Winnipeg is hosting some of the best swimmers this country has to offer, and for the first time ever the high calibre swim event will include the Canadian Deaf National Swimming Team.
"I really want to do some damage on my best times," said Thomas Osborn, a member of the 4-person relay team to compete at the 2016 Speedo Western Canadian Open in Winnipeg, Feb 18-21.
"I want to get in and swim fast, be with my teammates and cheer my friends on. I'm really excited for the relays because this is the first time—if you look at the site sheets—it says the Deaf National Team as its own relay."
Qualifying for Swimming Canada events can be challenging for deaf swimmers, but because they cannot compete as para-athletes there are few other opportunities to compete at a high level.
"They're in their own category," explained the team's coach, Judy Baker. "They have the able-bodied swimmers and then they have the para-swimmers and then they have the deaf swimmers."
"They have their own organization and it's all about money and funding so there's very little money left after the able bodied and para-athletes get their slice."
Deaf swimmers face several barriers in training and competition.
"When I was growing up and first learning how to be a competitive swimmer, I largely relied on sign interpreting from my parents," said Osborn. "I would also watch what the other swimmers were doing to figure out what was going on. Sometimes that was a problem, especially if I watched someone who wasn't doing the right thing."
"Over the years, because I couldn't hear what was going on, I would miss critical technical information about swimming that everyone else had learned at a much younger age. I've had to pick up those kinds of things much later in life."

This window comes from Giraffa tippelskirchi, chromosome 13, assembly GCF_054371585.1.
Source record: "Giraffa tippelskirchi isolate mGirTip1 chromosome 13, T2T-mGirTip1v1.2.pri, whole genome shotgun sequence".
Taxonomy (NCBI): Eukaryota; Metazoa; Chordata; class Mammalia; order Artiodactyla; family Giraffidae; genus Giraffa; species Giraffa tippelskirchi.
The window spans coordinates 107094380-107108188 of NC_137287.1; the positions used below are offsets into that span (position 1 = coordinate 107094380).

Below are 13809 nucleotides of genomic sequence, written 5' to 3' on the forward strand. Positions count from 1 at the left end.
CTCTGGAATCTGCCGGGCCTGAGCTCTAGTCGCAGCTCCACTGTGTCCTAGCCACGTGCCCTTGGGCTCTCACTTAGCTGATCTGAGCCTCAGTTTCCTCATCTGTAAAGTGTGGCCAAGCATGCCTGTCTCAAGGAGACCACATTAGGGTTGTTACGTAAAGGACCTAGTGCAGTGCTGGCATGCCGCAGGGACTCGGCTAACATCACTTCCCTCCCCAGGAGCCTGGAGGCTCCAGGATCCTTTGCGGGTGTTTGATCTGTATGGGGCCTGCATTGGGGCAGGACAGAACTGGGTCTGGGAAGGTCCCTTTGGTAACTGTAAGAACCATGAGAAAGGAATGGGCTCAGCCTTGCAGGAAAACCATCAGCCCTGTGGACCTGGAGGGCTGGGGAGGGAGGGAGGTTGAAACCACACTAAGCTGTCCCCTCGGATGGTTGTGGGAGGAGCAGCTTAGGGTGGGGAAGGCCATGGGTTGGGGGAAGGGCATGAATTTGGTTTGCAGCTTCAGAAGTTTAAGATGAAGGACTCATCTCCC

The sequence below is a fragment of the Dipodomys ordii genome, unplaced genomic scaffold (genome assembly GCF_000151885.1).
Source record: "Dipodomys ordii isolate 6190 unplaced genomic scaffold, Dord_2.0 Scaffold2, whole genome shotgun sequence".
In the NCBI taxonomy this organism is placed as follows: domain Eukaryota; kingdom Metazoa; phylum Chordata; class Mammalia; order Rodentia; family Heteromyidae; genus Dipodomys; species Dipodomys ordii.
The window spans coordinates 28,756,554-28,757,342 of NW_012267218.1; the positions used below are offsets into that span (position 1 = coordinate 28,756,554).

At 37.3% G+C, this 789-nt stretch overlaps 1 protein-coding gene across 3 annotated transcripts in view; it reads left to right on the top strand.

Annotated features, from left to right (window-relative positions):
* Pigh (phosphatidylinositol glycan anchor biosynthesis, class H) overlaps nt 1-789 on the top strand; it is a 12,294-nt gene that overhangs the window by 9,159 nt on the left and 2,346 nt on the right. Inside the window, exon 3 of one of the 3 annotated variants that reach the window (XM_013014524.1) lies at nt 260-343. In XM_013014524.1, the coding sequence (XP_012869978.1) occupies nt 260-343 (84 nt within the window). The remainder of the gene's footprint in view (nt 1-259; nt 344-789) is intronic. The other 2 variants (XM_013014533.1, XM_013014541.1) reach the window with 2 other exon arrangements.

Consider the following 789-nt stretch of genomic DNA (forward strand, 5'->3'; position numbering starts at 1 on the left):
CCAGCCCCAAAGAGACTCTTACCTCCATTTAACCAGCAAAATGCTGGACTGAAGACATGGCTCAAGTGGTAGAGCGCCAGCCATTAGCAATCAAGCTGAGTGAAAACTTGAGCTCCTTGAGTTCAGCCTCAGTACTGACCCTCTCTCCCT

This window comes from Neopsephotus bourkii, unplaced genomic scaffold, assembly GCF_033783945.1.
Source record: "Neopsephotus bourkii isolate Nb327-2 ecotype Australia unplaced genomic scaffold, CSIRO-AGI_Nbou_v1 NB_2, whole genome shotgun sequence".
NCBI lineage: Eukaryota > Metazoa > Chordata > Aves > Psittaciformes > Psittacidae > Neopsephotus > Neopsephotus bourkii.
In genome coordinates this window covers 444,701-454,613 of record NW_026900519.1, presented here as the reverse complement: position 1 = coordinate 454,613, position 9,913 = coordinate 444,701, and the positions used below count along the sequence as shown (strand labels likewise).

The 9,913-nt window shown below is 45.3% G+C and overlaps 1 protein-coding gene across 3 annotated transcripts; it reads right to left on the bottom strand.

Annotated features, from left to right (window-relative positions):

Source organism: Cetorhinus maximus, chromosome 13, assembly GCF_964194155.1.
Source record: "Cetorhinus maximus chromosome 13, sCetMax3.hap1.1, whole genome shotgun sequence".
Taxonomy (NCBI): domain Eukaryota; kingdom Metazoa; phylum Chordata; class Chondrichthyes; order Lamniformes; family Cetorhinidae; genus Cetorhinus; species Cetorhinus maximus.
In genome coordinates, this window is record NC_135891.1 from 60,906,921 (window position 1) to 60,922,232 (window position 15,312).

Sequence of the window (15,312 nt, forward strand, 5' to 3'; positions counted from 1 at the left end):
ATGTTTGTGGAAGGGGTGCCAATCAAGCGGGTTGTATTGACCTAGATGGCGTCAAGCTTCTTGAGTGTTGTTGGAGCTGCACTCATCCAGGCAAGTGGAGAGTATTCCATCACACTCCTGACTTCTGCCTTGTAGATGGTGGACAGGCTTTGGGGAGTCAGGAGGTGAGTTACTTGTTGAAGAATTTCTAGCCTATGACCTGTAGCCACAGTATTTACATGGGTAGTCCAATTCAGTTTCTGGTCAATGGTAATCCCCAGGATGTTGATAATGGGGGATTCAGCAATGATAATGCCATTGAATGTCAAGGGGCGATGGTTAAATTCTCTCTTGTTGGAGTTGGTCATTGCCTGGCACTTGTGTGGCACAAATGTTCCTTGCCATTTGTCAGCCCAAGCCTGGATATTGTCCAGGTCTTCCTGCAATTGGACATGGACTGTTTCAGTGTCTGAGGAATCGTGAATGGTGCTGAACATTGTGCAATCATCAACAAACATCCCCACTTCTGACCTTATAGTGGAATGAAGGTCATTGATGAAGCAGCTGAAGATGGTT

Communication is key in any sport, and Baker is adapting her own coaching skills for the team.
"Part of my challenge was, I don't sign. I was brought on more for my experience in the coaching and my knowledge and experience in the swimming field. So they lip read very well, but at the same time I have to develop very consistent language when they're in the water."
"You have to be very, very expressive with your body language and that's been challenging for me because I'm not really a huge, expressive person."
For this week's competition, Swimming Canada and Swim Manitoba brought in procedures to address barriers to the competition. Officials are trained in the hand signals familiar to deaf competitive swimmers, and a strobe light is used out of the starting block.
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"If you have your head turned sideways, that's a deterrent from getting a good start," said Baker. "Your body's already contorted in a different movement than the movement you want to go and your momentum wants to be forward, not to the side."
"[The strobe light] allows the athlete now to put their head down. When the buzzer for the hearing athletes has gone off, a strobe light will flash and that will be an indication that they can leave the block."
"I do 50 and 100s," said Osborn. "I'm a sprinter, so that means everything. A few hundredths of a second can mean the difference between gold and silver."
Addressing barriers is important, but so is money.
"With respect to Canadian programming," said Osborn, "It would be great to see deaf athletes get the same funding as hearing or para athletes. To be eligible for carding and athlete assistance, would greatly change the opportunities for elite deaf athletes in Canadian sport."